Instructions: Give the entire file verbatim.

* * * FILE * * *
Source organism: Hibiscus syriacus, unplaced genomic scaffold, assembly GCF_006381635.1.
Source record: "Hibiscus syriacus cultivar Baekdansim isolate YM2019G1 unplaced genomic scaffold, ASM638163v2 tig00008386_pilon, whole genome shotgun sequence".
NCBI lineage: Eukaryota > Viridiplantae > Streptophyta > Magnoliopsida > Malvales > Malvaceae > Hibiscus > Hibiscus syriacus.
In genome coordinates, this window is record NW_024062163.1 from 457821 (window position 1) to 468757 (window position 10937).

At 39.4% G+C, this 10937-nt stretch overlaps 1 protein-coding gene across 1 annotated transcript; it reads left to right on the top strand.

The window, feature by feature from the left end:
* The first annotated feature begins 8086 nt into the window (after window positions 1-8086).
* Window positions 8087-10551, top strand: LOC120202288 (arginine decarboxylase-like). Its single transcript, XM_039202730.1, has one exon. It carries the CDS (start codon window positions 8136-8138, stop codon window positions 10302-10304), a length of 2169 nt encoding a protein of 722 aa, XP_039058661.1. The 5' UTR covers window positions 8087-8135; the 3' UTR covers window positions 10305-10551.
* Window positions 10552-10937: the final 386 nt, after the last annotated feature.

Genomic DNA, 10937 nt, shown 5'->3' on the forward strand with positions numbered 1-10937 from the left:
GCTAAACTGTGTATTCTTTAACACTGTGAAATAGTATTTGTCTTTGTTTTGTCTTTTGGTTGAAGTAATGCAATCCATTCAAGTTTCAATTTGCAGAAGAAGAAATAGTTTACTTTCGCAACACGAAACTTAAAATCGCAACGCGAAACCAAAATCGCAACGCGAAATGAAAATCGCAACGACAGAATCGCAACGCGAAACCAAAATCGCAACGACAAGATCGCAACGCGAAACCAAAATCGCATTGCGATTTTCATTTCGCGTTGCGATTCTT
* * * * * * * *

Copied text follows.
Source organism: Hibiscus syriacus, unplaced genomic scaffold, assembly GCF_006381635.1.
Source record: "Hibiscus syriacus cultivar Baekdansim isolate YM2019G1 unplaced genomic scaffold, ASM638163v2 tig00008386_pilon, whole genome shotgun sequence".
NCBI lineage: Eukaryota > Viridiplantae > Streptophyta > Magnoliopsida > Malvales > Malvaceae > Hibiscus > Hibiscus syriacus.
In genome coordinates, this window is record NW_024062163.1 from 457821 (window position 1) to 468757 (window position 10937).

At 39.4% G+C, this 10937-nt stretch overlaps 1 protein-coding gene across 1 annotated transcript; it reads left to right on the top strand.

The window, feature by feature from the left end:
* The first annotated feature begins 8086 nt into the window (after window positions 1-8086).
* Window positions 8087-10551, top strand: LOC120202288 (arginine decarboxylase-like). Its single transcript, XM_039202730.1, has one exon. It carries the CDS (start codon window positions 8136-8138, stop codon window positions 10302-10304), a length of 2169 nt encoding a protein of 722 aa, XP_039058661.1. The 5' UTR covers window positions 8087-8135; the 3' UTR covers window positions 10305-10551.
* Window positions 10552-10937: the final 386 nt, after the last annotated feature.

Genomic DNA, 10937 nt, shown 5'->3' on the forward strand with positions numbered 1-10937 from the left:
GCTAAACTGTGTATTCTTTAACACTGTGAAATAGTATTTGTCTTTGTTTTGTCTTTTGGTTGAAGTAATGCAATCCATTCAAGTTTCAATTTGCAGAAGAAGAAATAGTTTACTTTCGCAACACGAAACTTAAAATCGCAACGCGAAACCAAAATCGCAACGCGAAATGAAAATCGCAACGACAGAATCGCAACGCGAAACCAAAATCGCAACGACAAGATCGCAACGCGAAACCAAAATCGCATTGCGATTTTCATTTCGCGTTGCGATTCTT